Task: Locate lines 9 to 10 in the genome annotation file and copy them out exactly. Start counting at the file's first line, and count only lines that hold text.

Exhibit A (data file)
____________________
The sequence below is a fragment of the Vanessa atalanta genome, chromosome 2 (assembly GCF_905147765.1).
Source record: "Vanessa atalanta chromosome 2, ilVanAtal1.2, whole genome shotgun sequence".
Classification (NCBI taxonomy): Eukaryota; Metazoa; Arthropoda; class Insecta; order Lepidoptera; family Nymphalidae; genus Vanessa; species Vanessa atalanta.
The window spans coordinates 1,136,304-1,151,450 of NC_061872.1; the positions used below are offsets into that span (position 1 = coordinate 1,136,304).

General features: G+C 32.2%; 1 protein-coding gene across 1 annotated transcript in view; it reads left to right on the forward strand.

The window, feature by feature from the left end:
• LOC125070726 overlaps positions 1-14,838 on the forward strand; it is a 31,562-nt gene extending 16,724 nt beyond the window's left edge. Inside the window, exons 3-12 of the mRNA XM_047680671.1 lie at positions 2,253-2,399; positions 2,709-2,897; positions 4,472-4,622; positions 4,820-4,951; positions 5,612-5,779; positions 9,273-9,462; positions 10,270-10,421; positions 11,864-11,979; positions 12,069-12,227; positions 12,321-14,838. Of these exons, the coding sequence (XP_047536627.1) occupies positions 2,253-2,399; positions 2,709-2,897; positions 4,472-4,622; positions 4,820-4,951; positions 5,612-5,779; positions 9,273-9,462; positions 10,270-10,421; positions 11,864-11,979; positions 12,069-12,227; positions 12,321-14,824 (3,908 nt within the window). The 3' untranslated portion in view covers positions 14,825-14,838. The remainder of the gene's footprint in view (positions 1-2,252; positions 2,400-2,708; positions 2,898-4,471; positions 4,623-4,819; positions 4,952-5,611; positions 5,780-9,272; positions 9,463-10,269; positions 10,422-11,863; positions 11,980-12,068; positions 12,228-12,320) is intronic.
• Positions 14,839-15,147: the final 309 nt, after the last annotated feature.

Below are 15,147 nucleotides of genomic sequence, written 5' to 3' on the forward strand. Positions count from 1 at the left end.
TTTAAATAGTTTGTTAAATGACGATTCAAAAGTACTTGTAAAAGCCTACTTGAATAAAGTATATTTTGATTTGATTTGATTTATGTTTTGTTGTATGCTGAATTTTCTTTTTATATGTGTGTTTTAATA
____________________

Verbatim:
Below are 15,147 nucleotides of genomic sequence, written 5' to 3' on the forward strand. Positions count from 1 at the left end.
TTTAAATAGTTTGTTAAATGACGATTCAAAAGTACTTGTAAAAGCCTACTTGAATAAAGTATATTTTGATTTGATTTGATTTATGTTTTGTTGTATGCTGAATTTTCTTTTTATATGTGTGTTTTAATA